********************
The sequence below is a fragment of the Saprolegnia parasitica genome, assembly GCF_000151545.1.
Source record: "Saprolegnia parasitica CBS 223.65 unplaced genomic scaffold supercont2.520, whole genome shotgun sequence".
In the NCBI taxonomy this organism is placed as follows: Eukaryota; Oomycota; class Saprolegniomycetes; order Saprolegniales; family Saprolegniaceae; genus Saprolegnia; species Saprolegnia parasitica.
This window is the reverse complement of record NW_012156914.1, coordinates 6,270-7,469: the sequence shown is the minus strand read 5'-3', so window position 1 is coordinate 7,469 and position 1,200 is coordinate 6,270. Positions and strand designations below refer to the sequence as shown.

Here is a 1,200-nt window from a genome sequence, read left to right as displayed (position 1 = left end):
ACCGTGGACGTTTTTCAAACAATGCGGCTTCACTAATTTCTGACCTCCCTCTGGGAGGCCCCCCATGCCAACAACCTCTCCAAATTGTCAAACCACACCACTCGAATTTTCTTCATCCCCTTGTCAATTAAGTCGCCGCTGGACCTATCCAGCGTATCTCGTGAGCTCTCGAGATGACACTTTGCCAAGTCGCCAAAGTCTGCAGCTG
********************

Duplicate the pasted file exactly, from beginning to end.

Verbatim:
The sequence below is a fragment of the Saprolegnia parasitica genome, assembly GCF_000151545.1.
Source record: "Saprolegnia parasitica CBS 223.65 unplaced genomic scaffold supercont2.520, whole genome shotgun sequence".
In the NCBI taxonomy this organism is placed as follows: Eukaryota; Oomycota; class Saprolegniomycetes; order Saprolegniales; family Saprolegniaceae; genus Saprolegnia; species Saprolegnia parasitica.
This window is the reverse complement of record NW_012156914.1, coordinates 6,270-7,469: the sequence shown is the minus strand read 5'-3', so window position 1 is coordinate 7,469 and position 1,200 is coordinate 6,270. Positions and strand designations below refer to the sequence as shown.

Here is a 1,200-nt window from a genome sequence, read left to right as displayed (position 1 = left end):
ACCGTGGACGTTTTTCAAACAATGCGGCTTCACTAATTTCTGACCTCCCTCTGGGAGGCCCCCCATGCCAACAACCTCTCCAAATTGTCAAACCACACCACTCGAATTTTCTTCATCCCCTTGTCAATTAAGTCGCCGCTGGACCTATCCAGCGTATCTCGTGAGCTCTCGAGATGACACTTTGCCAAGTCGCCAAAGTCTGCAGCTG